Copywriters on the rack #27: Andrew Boulton
Hello and welcome to Copywriters on the Rack. Relax, it’ll be fine, honest.
Who are you and what do you do to pay the bills?
My name is Andrew Boulton and I partially pay my considerable expenses as a lecturer in creative advertising and creative writing at the University of Lincoln. Really though, I am a copywriter masquerading as an academic, and also as a person.
What was your career path to get to where you are now?
Delightfully scruffy, just like every other copywriter I know. Discovering that there was a thing called copywriting, where you get paid actual money to play with words and have peculiar thoughts was a genuinely life-changing moment. Discovering it before I bowled off to university to do an entirely useless degree would have been more useful though.
Once I did learn about it, I was lucky enough to wangle (this is not false-modesty, wangle is the only appropriate word) my way into an internal agency at the now sadly abandoned Egg credit card company. Since then, it’s been hopping around between various small agencies, working on a lot of very different (occasionally strange, occasionally wonderful) stuff, until a pal roped me into the teaching life.
What’s the best thing about your job?
Writing. Sculpting a precisely weighted sentence out of a hunk of granite, and bloodying your knuckles and your mind in the process. If you get great joy from a sentence that not only lives, but works as well as it possibly can, then writing is the only thing you’ll ever be able to do with your life. Your brain won’t allow you to walk away, I know that for sure. Teaching is great fun, but writing is the compulsion.
What’s the worst?
Whenever I’ve been employed, wherever that may have been, I have been asked (well, made) to spend my time and energy doing stuff that I am very bad at, and that keeps me away from doing the stuff I am good at – and have, ostensibly, been hired to do. I know this sounds like a familiar creative whinge, but I dread to think at the creative hours – and potentially brilliant ideas – that are lost each day to meetings the writer shouldn’t be in.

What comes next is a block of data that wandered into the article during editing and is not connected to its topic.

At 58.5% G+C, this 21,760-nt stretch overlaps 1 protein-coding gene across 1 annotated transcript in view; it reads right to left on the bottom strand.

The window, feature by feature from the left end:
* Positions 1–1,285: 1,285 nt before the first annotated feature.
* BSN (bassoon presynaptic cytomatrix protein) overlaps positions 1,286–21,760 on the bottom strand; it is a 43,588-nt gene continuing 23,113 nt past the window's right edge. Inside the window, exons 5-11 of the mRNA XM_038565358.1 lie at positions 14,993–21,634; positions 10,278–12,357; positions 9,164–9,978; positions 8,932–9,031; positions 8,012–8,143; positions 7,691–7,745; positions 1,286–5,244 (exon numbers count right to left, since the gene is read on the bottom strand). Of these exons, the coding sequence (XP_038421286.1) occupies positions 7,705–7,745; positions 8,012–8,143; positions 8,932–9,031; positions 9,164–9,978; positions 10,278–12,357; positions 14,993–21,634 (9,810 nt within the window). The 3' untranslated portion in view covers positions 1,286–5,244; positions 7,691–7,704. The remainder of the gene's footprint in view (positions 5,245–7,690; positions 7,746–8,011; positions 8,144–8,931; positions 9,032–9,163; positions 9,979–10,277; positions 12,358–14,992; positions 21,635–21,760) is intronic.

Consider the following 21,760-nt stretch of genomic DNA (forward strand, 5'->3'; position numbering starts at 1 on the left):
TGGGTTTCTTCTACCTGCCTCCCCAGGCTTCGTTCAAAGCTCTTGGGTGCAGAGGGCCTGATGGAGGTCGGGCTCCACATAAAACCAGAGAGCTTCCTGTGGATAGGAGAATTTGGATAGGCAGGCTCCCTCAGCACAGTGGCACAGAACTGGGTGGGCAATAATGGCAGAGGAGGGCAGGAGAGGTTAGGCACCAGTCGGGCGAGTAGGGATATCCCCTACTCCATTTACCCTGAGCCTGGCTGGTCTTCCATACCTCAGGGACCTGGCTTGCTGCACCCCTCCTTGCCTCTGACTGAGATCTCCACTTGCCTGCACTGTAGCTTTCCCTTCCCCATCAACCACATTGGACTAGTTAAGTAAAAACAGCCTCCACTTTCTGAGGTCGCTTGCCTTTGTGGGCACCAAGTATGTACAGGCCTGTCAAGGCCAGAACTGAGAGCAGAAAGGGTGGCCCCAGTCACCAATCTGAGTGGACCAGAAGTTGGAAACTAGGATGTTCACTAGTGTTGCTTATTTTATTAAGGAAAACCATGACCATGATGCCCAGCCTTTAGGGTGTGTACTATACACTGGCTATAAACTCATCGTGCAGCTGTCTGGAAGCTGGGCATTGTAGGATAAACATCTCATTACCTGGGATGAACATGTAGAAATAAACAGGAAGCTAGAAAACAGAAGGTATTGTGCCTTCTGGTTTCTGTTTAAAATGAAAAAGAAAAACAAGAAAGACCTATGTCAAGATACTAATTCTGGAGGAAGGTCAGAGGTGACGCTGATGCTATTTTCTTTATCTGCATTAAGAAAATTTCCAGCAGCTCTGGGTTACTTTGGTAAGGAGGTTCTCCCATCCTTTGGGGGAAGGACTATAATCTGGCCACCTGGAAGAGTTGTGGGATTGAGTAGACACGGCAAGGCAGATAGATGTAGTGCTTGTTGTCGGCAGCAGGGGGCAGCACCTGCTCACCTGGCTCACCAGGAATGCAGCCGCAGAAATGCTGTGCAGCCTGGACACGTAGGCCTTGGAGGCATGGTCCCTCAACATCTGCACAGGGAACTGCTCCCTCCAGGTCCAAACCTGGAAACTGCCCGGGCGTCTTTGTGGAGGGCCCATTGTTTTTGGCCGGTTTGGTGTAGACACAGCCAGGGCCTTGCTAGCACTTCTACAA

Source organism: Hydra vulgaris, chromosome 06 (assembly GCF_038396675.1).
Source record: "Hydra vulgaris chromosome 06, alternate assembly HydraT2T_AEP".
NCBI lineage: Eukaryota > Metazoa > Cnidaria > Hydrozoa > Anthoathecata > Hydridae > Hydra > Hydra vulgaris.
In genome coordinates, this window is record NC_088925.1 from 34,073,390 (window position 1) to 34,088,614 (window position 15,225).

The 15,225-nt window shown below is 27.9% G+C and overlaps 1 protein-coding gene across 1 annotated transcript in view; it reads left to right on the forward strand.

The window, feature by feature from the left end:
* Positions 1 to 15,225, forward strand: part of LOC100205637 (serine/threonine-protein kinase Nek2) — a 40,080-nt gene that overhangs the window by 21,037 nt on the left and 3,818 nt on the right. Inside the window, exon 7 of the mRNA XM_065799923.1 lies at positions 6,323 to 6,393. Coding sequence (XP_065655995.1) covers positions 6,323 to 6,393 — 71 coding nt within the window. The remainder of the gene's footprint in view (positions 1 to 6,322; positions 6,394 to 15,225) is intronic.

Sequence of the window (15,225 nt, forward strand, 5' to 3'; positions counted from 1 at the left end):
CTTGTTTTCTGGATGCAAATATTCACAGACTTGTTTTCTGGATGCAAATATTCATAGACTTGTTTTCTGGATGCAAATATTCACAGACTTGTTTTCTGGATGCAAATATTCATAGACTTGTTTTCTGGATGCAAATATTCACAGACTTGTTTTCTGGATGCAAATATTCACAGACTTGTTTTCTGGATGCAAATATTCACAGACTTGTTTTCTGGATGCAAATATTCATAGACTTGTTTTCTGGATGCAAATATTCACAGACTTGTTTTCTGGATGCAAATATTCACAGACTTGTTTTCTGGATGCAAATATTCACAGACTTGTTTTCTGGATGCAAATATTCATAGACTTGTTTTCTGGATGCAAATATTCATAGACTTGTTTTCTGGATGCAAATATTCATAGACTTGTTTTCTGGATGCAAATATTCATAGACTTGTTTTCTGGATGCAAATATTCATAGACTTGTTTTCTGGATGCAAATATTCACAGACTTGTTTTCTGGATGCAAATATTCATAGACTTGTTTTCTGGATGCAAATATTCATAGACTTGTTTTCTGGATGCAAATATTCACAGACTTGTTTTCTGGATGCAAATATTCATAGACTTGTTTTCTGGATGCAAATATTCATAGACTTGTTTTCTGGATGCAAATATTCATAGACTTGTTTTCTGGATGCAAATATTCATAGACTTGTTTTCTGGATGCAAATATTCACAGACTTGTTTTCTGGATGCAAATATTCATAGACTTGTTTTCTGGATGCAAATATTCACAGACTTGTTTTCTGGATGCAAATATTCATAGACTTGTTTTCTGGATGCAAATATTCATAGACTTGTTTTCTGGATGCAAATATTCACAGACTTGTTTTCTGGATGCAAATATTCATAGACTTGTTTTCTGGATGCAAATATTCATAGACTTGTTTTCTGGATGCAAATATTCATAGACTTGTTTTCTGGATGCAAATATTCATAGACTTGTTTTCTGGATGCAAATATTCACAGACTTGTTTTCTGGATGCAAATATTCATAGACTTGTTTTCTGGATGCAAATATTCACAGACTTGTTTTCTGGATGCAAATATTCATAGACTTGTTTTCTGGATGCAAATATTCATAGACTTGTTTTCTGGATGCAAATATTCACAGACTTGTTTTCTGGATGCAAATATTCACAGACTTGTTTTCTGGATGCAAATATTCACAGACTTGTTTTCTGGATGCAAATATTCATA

OK. Stop whinging and tell me how you fill the gaps when you’re not doing the day job.
I write stories. Tiny ones. There’s a wonderful flash/micro fiction community out there, with some remarkable journals and prizes, and I have stumbled into by accident. The word count tends to be around 250/300 words which suits me – perhaps because of my copywriting bones, but more likely because I am lazy and very easily distracted. I’ve won a few competitions (brag) and last year got a ‘highly commended’ in the Bridport prize (which is very much the big un, in that world) and, honestly, that was probably the proudest I’ve ever been of a word thing.
Now we’ve got the formalities out of the way, let’s go rogue:
You’re locked in a cell with 2-foot thick stone walls and no windows. Outside the solid steel door, two fully tooled-up guards keep watch in shifts, 24 hours a day. Armed with only a Cookie Monster glove puppet, a ball of string and a tin of sardines, what’s your escape plan?
I feel like Shawshank has sucked the imagination out of the prison-break game. So, unfortunately, I’m going to have to resort to simple misdirection and brute force.
First, I allow the sardines to gently warm for a number of weeks. When they are truly rancid, I scoff them and collapse on the floor with severe stomach cramps. Guards rush in, afraid that I will get vomit on their nice new cell. That’s when Cookie Monster, a notorious psychopath, shanks both guards with a stale fig roll. The plan works perfectly, except that Cookie Monster is a dangerously unpredictable assassin and garrotes me with the string for retching a sardine face onto his trainers.
Write me a poem about stains
Sit on a jelly
All is welly
Sit on a brownie
Better leave townie
Who would win in a fight, Richard or Judy?
He’s a classic, by-the-books pugilist. She’s a pure brawler, and carries a sock filled with old typewriter keys. It’s only ending one way.
My kinda gal. Now write me three straplines for: